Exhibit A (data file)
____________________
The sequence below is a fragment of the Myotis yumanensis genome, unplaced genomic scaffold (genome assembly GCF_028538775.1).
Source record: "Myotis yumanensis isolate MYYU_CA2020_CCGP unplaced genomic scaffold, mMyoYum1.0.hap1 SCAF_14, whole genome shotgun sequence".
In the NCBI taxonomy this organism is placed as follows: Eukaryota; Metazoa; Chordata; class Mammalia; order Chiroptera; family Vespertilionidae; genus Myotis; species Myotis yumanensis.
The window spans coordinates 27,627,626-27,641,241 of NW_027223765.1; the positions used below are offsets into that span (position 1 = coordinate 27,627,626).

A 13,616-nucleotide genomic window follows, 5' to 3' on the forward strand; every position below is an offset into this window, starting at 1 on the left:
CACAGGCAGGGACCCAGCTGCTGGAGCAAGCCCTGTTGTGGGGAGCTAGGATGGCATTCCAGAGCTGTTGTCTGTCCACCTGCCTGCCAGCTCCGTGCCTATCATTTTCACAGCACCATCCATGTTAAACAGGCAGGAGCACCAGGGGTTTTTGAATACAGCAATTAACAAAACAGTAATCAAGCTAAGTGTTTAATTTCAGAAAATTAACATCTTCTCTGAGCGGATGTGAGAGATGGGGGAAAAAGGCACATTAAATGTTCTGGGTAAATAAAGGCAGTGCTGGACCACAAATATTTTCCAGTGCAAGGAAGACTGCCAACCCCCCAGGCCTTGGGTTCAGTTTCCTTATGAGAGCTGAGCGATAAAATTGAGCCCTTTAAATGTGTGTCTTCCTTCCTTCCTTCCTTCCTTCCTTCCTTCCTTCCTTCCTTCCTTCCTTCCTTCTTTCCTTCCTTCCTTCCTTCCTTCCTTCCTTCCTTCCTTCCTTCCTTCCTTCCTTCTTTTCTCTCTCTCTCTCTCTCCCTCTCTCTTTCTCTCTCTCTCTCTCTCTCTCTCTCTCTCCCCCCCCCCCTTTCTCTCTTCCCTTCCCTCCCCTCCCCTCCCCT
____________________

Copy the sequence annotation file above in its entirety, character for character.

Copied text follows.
The sequence below is a fragment of the Myotis yumanensis genome, unplaced genomic scaffold (genome assembly GCF_028538775.1).
Source record: "Myotis yumanensis isolate MYYU_CA2020_CCGP unplaced genomic scaffold, mMyoYum1.0.hap1 SCAF_14, whole genome shotgun sequence".
In the NCBI taxonomy this organism is placed as follows: Eukaryota; Metazoa; Chordata; class Mammalia; order Chiroptera; family Vespertilionidae; genus Myotis; species Myotis yumanensis.
The window spans coordinates 27,627,626-27,641,241 of NW_027223765.1; the positions used below are offsets into that span (position 1 = coordinate 27,627,626).

A 13,616-nucleotide genomic window follows, 5' to 3' on the forward strand; every position below is an offset into this window, starting at 1 on the left:
CACAGGCAGGGACCCAGCTGCTGGAGCAAGCCCTGTTGTGGGGAGCTAGGATGGCATTCCAGAGCTGTTGTCTGTCCACCTGCCTGCCAGCTCCGTGCCTATCATTTTCACAGCACCATCCATGTTAAACAGGCAGGAGCACCAGGGGTTTTTGAATACAGCAATTAACAAAACAGTAATCAAGCTAAGTGTTTAATTTCAGAAAATTAACATCTTCTCTGAGCGGATGTGAGAGATGGGGGAAAAAGGCACATTAAATGTTCTGGGTAAATAAAGGCAGTGCTGGACCACAAATATTTTCCAGTGCAAGGAAGACTGCCAACCCCCCAGGCCTTGGGTTCAGTTTCCTTATGAGAGCTGAGCGATAAAATTGAGCCCTTTAAATGTGTGTCTTCCTTCCTTCCTTCCTTCCTTCCTTCCTTCCTTCCTTCCTTCCTTCCTTCCTTCTTTCCTTCCTTCCTTCCTTCCTTCCTTCCTTCCTTCCTTCCTTCCTTCCTTCCTTCTTTTCTCTCTCTCTCTCTCTCCCTCTCTCTTTCTCTCTCTCTCTCTCTCTCTCTCTCTCTCCCCCCCCCCCTTTCTCTCTTCCCTTCCCTCCCCTCCCCTCCCCT